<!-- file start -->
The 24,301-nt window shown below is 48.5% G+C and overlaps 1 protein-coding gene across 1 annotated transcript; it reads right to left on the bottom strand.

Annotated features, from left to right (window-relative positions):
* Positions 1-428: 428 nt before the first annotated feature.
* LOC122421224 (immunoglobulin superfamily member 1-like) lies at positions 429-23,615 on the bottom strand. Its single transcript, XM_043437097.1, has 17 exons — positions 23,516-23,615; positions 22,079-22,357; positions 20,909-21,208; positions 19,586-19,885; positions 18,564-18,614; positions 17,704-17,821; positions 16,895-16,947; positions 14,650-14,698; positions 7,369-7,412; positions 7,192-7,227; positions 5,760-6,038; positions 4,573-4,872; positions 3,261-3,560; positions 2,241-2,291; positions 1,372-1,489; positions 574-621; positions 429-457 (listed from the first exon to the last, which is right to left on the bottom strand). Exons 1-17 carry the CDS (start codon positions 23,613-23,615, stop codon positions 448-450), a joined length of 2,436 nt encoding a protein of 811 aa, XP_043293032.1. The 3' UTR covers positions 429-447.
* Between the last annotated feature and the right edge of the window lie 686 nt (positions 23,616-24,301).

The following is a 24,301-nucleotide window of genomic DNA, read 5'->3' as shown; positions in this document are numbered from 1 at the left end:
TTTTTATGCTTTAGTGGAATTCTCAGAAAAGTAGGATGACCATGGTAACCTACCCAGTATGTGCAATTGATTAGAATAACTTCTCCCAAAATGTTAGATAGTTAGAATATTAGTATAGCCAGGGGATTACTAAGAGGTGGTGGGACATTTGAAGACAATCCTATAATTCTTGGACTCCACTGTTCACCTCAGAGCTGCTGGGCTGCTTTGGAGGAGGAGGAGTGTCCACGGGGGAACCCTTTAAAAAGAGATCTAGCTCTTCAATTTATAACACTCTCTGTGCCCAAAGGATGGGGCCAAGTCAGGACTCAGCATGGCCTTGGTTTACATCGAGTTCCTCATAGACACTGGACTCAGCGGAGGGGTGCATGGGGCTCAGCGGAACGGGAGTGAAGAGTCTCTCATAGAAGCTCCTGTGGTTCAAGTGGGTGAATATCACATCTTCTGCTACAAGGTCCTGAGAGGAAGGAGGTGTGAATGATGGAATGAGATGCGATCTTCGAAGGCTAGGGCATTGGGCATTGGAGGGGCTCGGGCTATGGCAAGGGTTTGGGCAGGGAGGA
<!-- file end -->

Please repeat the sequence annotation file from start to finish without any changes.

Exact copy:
The 24,301-nt window shown below is 48.5% G+C and overlaps 1 protein-coding gene across 1 annotated transcript; it reads right to left on the bottom strand.

Annotated features, from left to right (window-relative positions):
* Positions 1-428: 428 nt before the first annotated feature.
* LOC122421224 (immunoglobulin superfamily member 1-like) lies at positions 429-23,615 on the bottom strand. Its single transcript, XM_043437097.1, has 17 exons — positions 23,516-23,615; positions 22,079-22,357; positions 20,909-21,208; positions 19,586-19,885; positions 18,564-18,614; positions 17,704-17,821; positions 16,895-16,947; positions 14,650-14,698; positions 7,369-7,412; positions 7,192-7,227; positions 5,760-6,038; positions 4,573-4,872; positions 3,261-3,560; positions 2,241-2,291; positions 1,372-1,489; positions 574-621; positions 429-457 (listed from the first exon to the last, which is right to left on the bottom strand). Exons 1-17 carry the CDS (start codon positions 23,613-23,615, stop codon positions 448-450), a joined length of 2,436 nt encoding a protein of 811 aa, XP_043293032.1. The 3' UTR covers positions 429-447.
* Between the last annotated feature and the right edge of the window lie 686 nt (positions 23,616-24,301).

The following is a 24,301-nucleotide window of genomic DNA, read 5'->3' as shown; positions in this document are numbered from 1 at the left end:
TTTTTATGCTTTAGTGGAATTCTCAGAAAAGTAGGATGACCATGGTAACCTACCCAGTATGTGCAATTGATTAGAATAACTTCTCCCAAAATGTTAGATAGTTAGAATATTAGTATAGCCAGGGGATTACTAAGAGGTGGTGGGACATTTGAAGACAATCCTATAATTCTTGGACTCCACTGTTCACCTCAGAGCTGCTGGGCTGCTTTGGAGGAGGAGGAGTGTCCACGGGGGAACCCTTTAAAAAGAGATCTAGCTCTTCAATTTATAACACTCTCTGTGCCCAAAGGATGGGGCCAAGTCAGGACTCAGCATGGCCTTGGTTTACATCGAGTTCCTCATAGACACTGGACTCAGCGGAGGGGTGCATGGGGCTCAGCGGAACGGGAGTGAAGAGTCTCTCATAGAAGCTCCTGTGGTTCAAGTGGGTGAATATCACATCTTCTGCTACAAGGTCCTGAGAGGAAGGAGGTGTGAATGATGGAATGAGATGCGATCTTCGAAGGCTAGGGCATTGGGCATTGGAGGGGCTCGGGCTATGGCAAGGGTTTGGGCAGGGAGGA